Neither Patricia Glaser, who argued the appeal for the city, nor Gregory Petersen, who represents the LAPPL, returned MetNews phone calls. But Mayor James K. Hahn said he would urge the city to seek further review, unless he can persuade the union “ to drop this ill-conceived lawsuit and get on with finishing the job of reform.”
Hahn, who negotiated the decree as city attorney, expressed concern that the ruling will allow the union—which endorsed his election—“to be an obstacle for police reform.”
ACLU attorney Catherine Lhamon said the group was “quite pleased” with the appellate ruling. “I hope and expect that the [district] judge is going to let us in,” she said.
Lhamon declined to predict how soon Feess will rule, but said her clients would like to get in quickly in view of reports by the independent monitor suggesting that there have been inordinate delays in the implementation of the decree.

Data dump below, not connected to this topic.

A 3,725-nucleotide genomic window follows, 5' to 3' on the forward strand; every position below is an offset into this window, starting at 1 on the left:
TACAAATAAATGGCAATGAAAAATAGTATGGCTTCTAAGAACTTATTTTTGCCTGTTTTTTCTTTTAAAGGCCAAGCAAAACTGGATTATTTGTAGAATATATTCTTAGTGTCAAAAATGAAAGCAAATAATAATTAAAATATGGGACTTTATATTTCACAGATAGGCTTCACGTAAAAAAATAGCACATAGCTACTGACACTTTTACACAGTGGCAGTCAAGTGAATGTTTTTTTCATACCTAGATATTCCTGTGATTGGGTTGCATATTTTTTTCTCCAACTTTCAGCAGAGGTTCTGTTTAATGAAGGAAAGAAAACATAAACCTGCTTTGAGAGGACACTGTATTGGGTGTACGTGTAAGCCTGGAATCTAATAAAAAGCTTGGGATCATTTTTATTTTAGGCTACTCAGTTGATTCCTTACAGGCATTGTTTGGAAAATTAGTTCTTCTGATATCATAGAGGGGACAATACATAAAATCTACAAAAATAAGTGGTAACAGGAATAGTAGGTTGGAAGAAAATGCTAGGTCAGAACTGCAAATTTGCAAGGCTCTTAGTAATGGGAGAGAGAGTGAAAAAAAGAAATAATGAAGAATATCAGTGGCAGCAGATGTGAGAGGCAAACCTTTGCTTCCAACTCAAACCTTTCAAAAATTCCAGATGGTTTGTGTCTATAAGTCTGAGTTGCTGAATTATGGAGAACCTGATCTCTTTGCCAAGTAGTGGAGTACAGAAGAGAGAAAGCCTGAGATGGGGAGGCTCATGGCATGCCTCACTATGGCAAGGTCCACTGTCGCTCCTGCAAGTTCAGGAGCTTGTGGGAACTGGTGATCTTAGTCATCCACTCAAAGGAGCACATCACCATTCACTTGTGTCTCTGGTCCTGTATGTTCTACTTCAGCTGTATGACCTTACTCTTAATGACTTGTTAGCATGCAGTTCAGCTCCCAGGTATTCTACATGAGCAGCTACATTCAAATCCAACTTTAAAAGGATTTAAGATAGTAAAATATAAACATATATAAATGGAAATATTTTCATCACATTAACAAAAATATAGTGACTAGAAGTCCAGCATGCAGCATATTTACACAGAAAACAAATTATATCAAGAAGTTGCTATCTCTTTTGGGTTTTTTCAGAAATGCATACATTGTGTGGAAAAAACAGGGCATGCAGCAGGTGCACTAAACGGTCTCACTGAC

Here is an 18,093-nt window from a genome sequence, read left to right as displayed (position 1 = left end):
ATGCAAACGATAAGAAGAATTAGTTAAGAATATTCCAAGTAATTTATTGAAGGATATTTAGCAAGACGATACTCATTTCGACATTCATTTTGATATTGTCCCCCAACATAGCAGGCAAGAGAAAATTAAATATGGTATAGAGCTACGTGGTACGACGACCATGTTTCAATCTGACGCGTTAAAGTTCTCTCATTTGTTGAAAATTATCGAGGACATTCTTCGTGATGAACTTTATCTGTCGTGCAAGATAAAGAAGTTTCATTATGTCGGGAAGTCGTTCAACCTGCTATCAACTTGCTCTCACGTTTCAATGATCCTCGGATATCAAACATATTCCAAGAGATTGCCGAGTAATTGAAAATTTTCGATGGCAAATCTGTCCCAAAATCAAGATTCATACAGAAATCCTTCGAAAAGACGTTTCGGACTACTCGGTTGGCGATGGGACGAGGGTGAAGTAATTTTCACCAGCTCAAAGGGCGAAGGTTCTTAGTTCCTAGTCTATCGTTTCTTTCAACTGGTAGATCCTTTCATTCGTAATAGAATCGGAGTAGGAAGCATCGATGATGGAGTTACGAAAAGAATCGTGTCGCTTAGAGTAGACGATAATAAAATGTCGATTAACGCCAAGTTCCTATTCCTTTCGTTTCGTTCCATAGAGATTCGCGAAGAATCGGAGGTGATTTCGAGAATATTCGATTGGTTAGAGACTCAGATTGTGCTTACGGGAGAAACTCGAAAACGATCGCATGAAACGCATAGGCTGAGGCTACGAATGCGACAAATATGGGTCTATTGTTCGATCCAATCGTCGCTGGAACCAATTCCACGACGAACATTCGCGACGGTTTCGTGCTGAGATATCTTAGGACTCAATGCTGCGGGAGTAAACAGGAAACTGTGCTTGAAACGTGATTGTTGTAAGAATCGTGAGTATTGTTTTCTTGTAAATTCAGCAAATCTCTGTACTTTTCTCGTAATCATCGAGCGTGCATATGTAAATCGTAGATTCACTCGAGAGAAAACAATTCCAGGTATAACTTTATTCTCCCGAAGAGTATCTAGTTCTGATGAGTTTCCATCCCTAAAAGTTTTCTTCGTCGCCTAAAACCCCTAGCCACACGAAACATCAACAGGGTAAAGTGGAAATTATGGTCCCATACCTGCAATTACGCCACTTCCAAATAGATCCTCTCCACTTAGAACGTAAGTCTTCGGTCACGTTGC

Thomas rejected Feess’ conclusion that the LAPPL could protect its members’ rights by serving as amicus. Amicus status, the appellate judge said, would be insufficient because it would limit the league to commenting on issues raised by others, as opposed to being able to bring matters to court itself, and would not give it standing to appeal.
The jurist also swept aside the contention that intervention is unnecessary because the decree itself says that the officers retain all labor rights guaranteed by the MOU or by state law.
Thomas noted that the decree alters the procedures by which the MOU is enforced, by requiring that a federal, rather than a state, court resolve any disagreement over whether a provision of the consent decree is subject to collective bargaining. The decree also contains a provision which could allow the city to seek to seek judicial enforcement over the objections of the LAPPL if it feels the “the bargaining process required by law is too slow,” Thomas said.
With respect to the ACLU and its clients, Thomas said they were not entitled to intervene as a matter of right because they failed to prove that the federal government will not protect their interests. “Unlike the Police League, both the individual and organizational community members are the exact constituents the United States is seeking to protect in this action,” the judge wrote.